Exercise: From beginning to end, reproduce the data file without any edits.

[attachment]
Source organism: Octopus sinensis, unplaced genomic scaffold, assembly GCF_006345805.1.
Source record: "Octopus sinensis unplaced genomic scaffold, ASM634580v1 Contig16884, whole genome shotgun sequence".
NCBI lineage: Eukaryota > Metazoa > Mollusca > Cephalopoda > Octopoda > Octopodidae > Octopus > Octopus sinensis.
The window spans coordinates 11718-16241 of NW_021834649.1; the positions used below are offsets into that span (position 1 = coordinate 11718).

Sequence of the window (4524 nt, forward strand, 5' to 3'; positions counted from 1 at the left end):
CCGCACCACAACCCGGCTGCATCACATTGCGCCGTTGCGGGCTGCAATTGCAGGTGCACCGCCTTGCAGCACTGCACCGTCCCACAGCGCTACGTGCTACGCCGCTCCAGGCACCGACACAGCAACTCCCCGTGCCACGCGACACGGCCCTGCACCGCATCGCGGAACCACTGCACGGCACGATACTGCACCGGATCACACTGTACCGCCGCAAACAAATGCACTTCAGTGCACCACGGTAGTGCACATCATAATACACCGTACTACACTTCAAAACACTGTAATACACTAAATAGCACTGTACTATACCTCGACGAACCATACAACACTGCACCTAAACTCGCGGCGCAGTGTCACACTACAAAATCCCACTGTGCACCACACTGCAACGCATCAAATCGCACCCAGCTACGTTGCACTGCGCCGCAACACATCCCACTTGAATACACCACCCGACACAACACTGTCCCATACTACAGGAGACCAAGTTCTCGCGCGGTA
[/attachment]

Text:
Source organism: Octopus sinensis, unplaced genomic scaffold, assembly GCF_006345805.1.
Source record: "Octopus sinensis unplaced genomic scaffold, ASM634580v1 Contig16884, whole genome shotgun sequence".
NCBI lineage: Eukaryota > Metazoa > Mollusca > Cephalopoda > Octopoda > Octopodidae > Octopus > Octopus sinensis.
The window spans coordinates 11718-16241 of NW_021834649.1; the positions used below are offsets into that span (position 1 = coordinate 11718).

Sequence of the window (4524 nt, forward strand, 5' to 3'; positions counted from 1 at the left end):
CCGCACCACAACCCGGCTGCATCACATTGCGCCGTTGCGGGCTGCAATTGCAGGTGCACCGCCTTGCAGCACTGCACCGTCCCACAGCGCTACGTGCTACGCCGCTCCAGGCACCGACACAGCAACTCCCCGTGCCACGCGACACGGCCCTGCACCGCATCGCGGAACCACTGCACGGCACGATACTGCACCGGATCACACTGTACCGCCGCAAACAAATGCACTTCAGTGCACCACGGTAGTGCACATCATAATACACCGTACTACACTTCAAAACACTGTAATACACTAAATAGCACTGTACTATACCTCGACGAACCATACAACACTGCACCTAAACTCGCGGCGCAGTGTCACACTACAAAATCCCACTGTGCACCACACTGCAACGCATCAAATCGCACCCAGCTACGTTGCACTGCGCCGCAACACATCCCACTTGAATACACCACCCGACACAACACTGTCCCATACTACAGGAGACCAAGTTCTCGCGCGGTA